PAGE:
The value of story in learning and transferring knowledge seem to make sense on the surface. But it also seems to contrast with the way that we sometimes apply business and engineering processes. We want highlights, key points, and simple rules. But we often don't have the patience for the story that describes why (and when) these rules apply. And applying rules without context can sometimes be uncomfortable.  I recently read a review copy of The Storytelling Animal: How Stories Make Us Human, and this book shed some light on why stories work well for learning, and why avoiding story can make us uncomfortable.

The Storytelling Animal a well written, compelling book that explores the science, history, and future of stories and storytelling. Among other things, the book covers why children and adults create and consume fiction, the science of dreams, the role of stories in influencing (and defining) history, and what technology means for the future of stories. Not just full of interesting facts, many chapters start out in the manner of a compelling story, drawing you into learning about the science and history of story telling, proving the point stories are a great way to learn.

In our quest for answers,  it is important to not ignore that there is a always a context to a problem. What worked in one situation might not be generally applicable, and a framework or tool that solves one (important) problem well, but not your problem is not de-facto a bad tool or a bad solution. Just not the right one for you. While it's good to be skeptical when presented with a solution (especially if someone claims it to be a pattern), it's also good to not be dismissive of attempts to capture solutions in context.  Solving technical problems well isn't just a matter of applying technology. You also need understanding and a knowledge of what others have done in similar situations. Your situation may well be unique. But it is also likely to be similar to ones others have encountered.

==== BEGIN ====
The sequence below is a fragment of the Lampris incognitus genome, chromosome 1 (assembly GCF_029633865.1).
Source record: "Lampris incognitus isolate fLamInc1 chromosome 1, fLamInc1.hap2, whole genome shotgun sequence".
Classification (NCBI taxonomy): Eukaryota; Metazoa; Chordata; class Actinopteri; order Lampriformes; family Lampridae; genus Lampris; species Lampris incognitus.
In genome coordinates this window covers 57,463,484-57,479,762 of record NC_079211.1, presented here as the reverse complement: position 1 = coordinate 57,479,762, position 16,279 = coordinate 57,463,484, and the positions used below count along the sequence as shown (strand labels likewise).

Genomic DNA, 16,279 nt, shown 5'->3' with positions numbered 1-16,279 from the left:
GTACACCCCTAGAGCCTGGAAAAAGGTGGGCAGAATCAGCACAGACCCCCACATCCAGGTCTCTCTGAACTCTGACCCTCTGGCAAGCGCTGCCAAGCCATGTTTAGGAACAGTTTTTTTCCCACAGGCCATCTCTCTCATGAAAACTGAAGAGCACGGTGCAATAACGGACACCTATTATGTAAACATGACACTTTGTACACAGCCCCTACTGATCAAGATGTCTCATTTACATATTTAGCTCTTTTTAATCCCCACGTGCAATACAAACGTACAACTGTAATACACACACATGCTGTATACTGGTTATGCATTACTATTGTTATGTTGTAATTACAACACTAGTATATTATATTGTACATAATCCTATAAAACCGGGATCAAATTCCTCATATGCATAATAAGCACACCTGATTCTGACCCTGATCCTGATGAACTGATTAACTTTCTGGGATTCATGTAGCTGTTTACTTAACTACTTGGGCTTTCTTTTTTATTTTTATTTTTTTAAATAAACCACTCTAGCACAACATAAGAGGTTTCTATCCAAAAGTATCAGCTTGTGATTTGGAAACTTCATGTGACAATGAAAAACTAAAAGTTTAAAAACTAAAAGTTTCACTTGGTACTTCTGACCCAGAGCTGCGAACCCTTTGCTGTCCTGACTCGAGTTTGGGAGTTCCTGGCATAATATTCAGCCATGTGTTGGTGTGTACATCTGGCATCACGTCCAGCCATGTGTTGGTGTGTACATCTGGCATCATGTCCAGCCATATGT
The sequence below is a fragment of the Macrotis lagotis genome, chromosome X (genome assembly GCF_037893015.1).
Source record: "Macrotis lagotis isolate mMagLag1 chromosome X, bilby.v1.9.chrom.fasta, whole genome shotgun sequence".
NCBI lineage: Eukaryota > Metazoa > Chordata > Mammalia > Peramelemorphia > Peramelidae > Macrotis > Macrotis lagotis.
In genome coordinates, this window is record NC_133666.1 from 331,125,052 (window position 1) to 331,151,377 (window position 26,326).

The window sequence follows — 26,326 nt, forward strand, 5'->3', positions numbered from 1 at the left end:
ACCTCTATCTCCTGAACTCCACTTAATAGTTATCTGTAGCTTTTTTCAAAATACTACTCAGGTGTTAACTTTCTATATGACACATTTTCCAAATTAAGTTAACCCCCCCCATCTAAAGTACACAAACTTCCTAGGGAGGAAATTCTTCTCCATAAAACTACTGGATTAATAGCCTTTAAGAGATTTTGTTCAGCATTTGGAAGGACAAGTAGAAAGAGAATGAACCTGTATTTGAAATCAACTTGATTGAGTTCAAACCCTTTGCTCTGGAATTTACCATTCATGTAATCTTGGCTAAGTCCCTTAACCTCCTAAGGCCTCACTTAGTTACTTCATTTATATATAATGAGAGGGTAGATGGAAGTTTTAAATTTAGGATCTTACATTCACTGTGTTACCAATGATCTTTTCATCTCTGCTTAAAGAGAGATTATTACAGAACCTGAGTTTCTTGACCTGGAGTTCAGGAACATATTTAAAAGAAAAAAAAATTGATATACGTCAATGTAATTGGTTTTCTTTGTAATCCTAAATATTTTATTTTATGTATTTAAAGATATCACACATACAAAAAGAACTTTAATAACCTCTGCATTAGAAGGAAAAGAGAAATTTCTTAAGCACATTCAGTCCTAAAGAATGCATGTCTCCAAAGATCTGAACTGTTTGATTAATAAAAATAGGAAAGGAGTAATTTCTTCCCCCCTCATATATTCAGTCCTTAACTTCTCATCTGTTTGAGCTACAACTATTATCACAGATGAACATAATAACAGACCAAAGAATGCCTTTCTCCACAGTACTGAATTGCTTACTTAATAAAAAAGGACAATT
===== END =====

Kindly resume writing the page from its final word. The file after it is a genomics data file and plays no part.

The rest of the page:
Popular posts from this blog

Continuous Integration of Python Code with Unit Tests and Maven

My main development language is Java, but I also some work in Python for deployment and related tools. Being a big fan of unit testing I write unit tests in Python using PyUnit. Being a big fan of Maven and Continuous Integration, I really want the  Python unit tests to run as part of the build. I wanted to have a solution that met the following criteria: